Colorado conducted studies on steers to evaluated the effects of molybdenum (Mo) and copper (Cu) on the concentrations of hydrogen sulfide (HS) in the rumen gas cap. Data suggest that 100 mg/kg Mo from sodium molybdate in the diet reduced the HS without adversely affecting performance. Study 2 evaluated the genes involved in Cu regulation for pulmonary arterial tissue and liver tissue in different species: Angus crossbred steers, Nubian goats and Landrace pigs. These data suggest that genes involved in Cu homeostasis regulation in the arterial and liver tissue are different for different species.
Colorado and KS collaborated to study the effects of restraining methods (snare vs. sorting boards) on blood lactate concentration (LAC) in pigs (Kansas). Data showed the LAC was higher in groups restrained by snare versus sorting board. In both treatments, LAC increased with increasing duration of restrain. Sorting board would probably be the restraining choice for short duration with minimum effect on LAC.
Hawaii, Arizona and New York collaborated on a study to evaluate the effect of hot-dry vs. hot-humid conditions on sweating rates for high producing Holstein cows in the presence and absence of solar radiation at (550W/m2). The data suggest that sweating occurs in cyclic fashion(3-5min) and depends on the initiation and/or duration of solar exposure. Holstein has maximum sweating capability of around 600g/m2 and skin temperature drives the evaporative event.
Illinois studied the use of low cost GPS collar system for cattle coupled with handling and animal training (grooming and positive reinforcement with corn feeding). After two weeks of training and grooming, there was stark reduction in equipment damage and ease of handling of animals as demonstrated by the ease of approaching and working with the GPS system in 80% of the animals when they were in the field.
A collaborative study by NY, HI, MS, and Canada were able to develop continuous recording of vaginal temperature of dairy cows using data loggers with built in temperature sensors. Plastic anchors were designed and produced to hold data loggers inside the vagina of cows. The vaginal temperatures were compared to the rectal temperatures and the results matched to within 0.06 +/- 0.0150C(Hillman et al., 2009).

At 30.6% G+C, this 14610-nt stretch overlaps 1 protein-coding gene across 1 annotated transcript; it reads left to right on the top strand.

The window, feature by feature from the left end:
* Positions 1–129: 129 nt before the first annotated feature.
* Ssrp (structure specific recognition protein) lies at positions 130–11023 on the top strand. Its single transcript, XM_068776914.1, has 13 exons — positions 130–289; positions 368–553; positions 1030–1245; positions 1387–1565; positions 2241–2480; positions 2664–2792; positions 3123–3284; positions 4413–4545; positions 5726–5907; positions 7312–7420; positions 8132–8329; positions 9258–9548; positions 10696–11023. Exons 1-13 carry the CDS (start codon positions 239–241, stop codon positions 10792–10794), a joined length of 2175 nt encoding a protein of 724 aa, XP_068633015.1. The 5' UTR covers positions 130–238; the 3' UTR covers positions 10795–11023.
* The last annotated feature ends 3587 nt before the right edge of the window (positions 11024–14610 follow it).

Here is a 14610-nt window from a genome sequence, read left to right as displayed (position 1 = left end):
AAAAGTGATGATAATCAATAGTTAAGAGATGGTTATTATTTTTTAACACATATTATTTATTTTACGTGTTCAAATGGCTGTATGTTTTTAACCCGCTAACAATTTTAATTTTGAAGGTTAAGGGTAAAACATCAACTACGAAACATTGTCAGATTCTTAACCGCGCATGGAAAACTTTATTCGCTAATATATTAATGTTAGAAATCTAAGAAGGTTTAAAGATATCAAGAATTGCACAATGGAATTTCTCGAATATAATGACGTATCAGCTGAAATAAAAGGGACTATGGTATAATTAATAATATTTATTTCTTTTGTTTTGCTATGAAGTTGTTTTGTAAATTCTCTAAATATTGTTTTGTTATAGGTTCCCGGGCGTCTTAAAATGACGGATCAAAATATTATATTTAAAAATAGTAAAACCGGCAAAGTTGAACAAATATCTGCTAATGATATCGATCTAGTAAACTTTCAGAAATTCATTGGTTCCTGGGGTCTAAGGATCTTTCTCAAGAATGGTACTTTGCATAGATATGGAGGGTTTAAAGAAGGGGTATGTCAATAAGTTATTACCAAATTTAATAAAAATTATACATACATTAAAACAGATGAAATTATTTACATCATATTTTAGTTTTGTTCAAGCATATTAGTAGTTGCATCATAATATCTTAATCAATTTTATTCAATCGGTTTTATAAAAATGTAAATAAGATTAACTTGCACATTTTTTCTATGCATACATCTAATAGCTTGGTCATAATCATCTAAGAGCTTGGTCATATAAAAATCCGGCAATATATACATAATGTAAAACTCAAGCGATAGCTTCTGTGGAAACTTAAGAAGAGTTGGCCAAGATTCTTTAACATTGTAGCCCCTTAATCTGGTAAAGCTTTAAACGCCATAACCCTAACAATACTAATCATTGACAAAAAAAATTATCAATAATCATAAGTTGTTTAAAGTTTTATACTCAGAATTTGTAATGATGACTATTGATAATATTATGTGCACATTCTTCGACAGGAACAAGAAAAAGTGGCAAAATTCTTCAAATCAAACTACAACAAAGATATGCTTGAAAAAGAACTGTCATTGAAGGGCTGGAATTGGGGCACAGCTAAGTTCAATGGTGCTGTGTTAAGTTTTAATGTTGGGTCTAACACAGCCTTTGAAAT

Primiparous sows were used in a study to evaluate reliable predictors of thermal stress. Results across all periods (3 weeks of gestation, farrowing, lactation and post-weaning) showed that skin temperatures at trunk (shoulder and rump) and at the extremities (ears and tails) were significant predictors of respiration rates and rectal temperatures(Missouri). A second study on the consumption of 40µg erogvaline/kg/day endophyte infected tall fescue effects on rumen temperature in Angus steers was evaluated under thermal neutral environment and heat stress environments. Endophyte consumption resulted in higher respiration rates and higher rectal temperatures but no significant differences in rumen temperature were detected. In a subsequent study it was determined that cattle with tolerance for fescue toxicosis did not showed body temperature differences related to site of origin (OK Angus vs. MO Angus). A fourth study examined the impact of ergopeptide alkaloids on vascular contractility using Angus of OK origin fed diets: control or 30µg ergovaline/kg BW/d in thermal neutral vs. heat stress conditions. The results affirmed the reduction of feed intake during heat stress and that animals fed ergovaline had lower feed intake. There were no differences in skin temperature during heat exposure but ergovaline treatment resulted in lower skin temperatures (ear and upper tail) in the thermal neutral environment supporting vasoconstrictor properties of ergopeptide alkaloids. The fifth study focused on the physiological responses of Angus (Missouri and Oklahoma origin) and heat tolerant Romosinouano in grazing conditions under mid-Missouri summer conditions. There were no differences in respiration rates and ruminal temperature between Angus of different origin but there was a breed difference between Angus and Romosinouano for both parameters. Both breeds shared similar pattern of adaptation from early to late summer periods.